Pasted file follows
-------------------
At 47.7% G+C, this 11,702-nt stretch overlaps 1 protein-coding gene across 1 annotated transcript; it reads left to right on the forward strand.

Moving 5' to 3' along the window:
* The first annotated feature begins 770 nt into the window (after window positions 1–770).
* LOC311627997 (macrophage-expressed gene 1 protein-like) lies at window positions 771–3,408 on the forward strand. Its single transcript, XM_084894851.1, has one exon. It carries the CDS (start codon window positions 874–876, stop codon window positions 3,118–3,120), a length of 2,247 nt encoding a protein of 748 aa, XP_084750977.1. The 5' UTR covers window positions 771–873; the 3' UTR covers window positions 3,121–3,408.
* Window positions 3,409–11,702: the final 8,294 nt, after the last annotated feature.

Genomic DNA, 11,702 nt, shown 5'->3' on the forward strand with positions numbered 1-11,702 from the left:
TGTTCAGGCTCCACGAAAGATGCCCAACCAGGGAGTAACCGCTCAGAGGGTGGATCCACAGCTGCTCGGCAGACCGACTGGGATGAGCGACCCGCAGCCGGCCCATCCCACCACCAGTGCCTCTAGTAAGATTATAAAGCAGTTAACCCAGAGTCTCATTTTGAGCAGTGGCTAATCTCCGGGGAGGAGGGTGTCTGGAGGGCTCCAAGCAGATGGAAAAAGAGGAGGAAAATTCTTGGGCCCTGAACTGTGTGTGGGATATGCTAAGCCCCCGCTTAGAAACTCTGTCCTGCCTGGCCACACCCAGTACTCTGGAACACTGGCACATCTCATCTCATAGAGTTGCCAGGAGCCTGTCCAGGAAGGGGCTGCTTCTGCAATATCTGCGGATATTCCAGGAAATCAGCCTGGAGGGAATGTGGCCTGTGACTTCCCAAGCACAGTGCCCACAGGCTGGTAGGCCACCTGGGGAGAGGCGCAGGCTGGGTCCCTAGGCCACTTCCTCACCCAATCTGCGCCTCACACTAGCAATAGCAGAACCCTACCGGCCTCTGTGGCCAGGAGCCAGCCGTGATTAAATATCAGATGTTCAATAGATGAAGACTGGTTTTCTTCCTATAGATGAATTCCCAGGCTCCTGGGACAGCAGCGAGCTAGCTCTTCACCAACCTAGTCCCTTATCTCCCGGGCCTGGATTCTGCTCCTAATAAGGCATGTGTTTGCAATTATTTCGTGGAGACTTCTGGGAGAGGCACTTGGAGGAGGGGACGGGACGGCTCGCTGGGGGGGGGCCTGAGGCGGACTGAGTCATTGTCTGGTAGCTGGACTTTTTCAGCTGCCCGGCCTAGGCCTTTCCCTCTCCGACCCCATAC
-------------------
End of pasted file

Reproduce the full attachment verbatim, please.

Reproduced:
At 47.7% G+C, this 11,702-nt stretch overlaps 1 protein-coding gene across 1 annotated transcript; it reads left to right on the forward strand.

Moving 5' to 3' along the window:
* The first annotated feature begins 770 nt into the window (after window positions 1–770).
* LOC311627997 (macrophage-expressed gene 1 protein-like) lies at window positions 771–3,408 on the forward strand. Its single transcript, XM_084894851.1, has one exon. It carries the CDS (start codon window positions 874–876, stop codon window positions 3,118–3,120), a length of 2,247 nt encoding a protein of 748 aa, XP_084750977.1. The 5' UTR covers window positions 771–873; the 3' UTR covers window positions 3,121–3,408.
* Window positions 3,409–11,702: the final 8,294 nt, after the last annotated feature.

Genomic DNA, 11,702 nt, shown 5'->3' on the forward strand with positions numbered 1-11,702 from the left:
TGTTCAGGCTCCACGAAAGATGCCCAACCAGGGAGTAACCGCTCAGAGGGTGGATCCACAGCTGCTCGGCAGACCGACTGGGATGAGCGACCCGCAGCCGGCCCATCCCACCACCAGTGCCTCTAGTAAGATTATAAAGCAGTTAACCCAGAGTCTCATTTTGAGCAGTGGCTAATCTCCGGGGAGGAGGGTGTCTGGAGGGCTCCAAGCAGATGGAAAAAGAGGAGGAAAATTCTTGGGCCCTGAACTGTGTGTGGGATATGCTAAGCCCCCGCTTAGAAACTCTGTCCTGCCTGGCCACACCCAGTACTCTGGAACACTGGCACATCTCATCTCATAGAGTTGCCAGGAGCCTGTCCAGGAAGGGGCTGCTTCTGCAATATCTGCGGATATTCCAGGAAATCAGCCTGGAGGGAATGTGGCCTGTGACTTCCCAAGCACAGTGCCCACAGGCTGGTAGGCCACCTGGGGAGAGGCGCAGGCTGGGTCCCTAGGCCACTTCCTCACCCAATCTGCGCCTCACACTAGCAATAGCAGAACCCTACCGGCCTCTGTGGCCAGGAGCCAGCCGTGATTAAATATCAGATGTTCAATAGATGAAGACTGGTTTTCTTCCTATAGATGAATTCCCAGGCTCCTGGGACAGCAGCGAGCTAGCTCTTCACCAACCTAGTCCCTTATCTCCCGGGCCTGGATTCTGCTCCTAATAAGGCATGTGTTTGCAATTATTTCGTGGAGACTTCTGGGAGAGGCACTTGGAGGAGGGGACGGGACGGCTCGCTGGGGGGGGGCCTGAGGCGGACTGAGTCATTGTCTGGTAGCTGGACTTTTTCAGCTGCCCGGCCTAGGCCTTTCCCTCTCCGACCCCATAC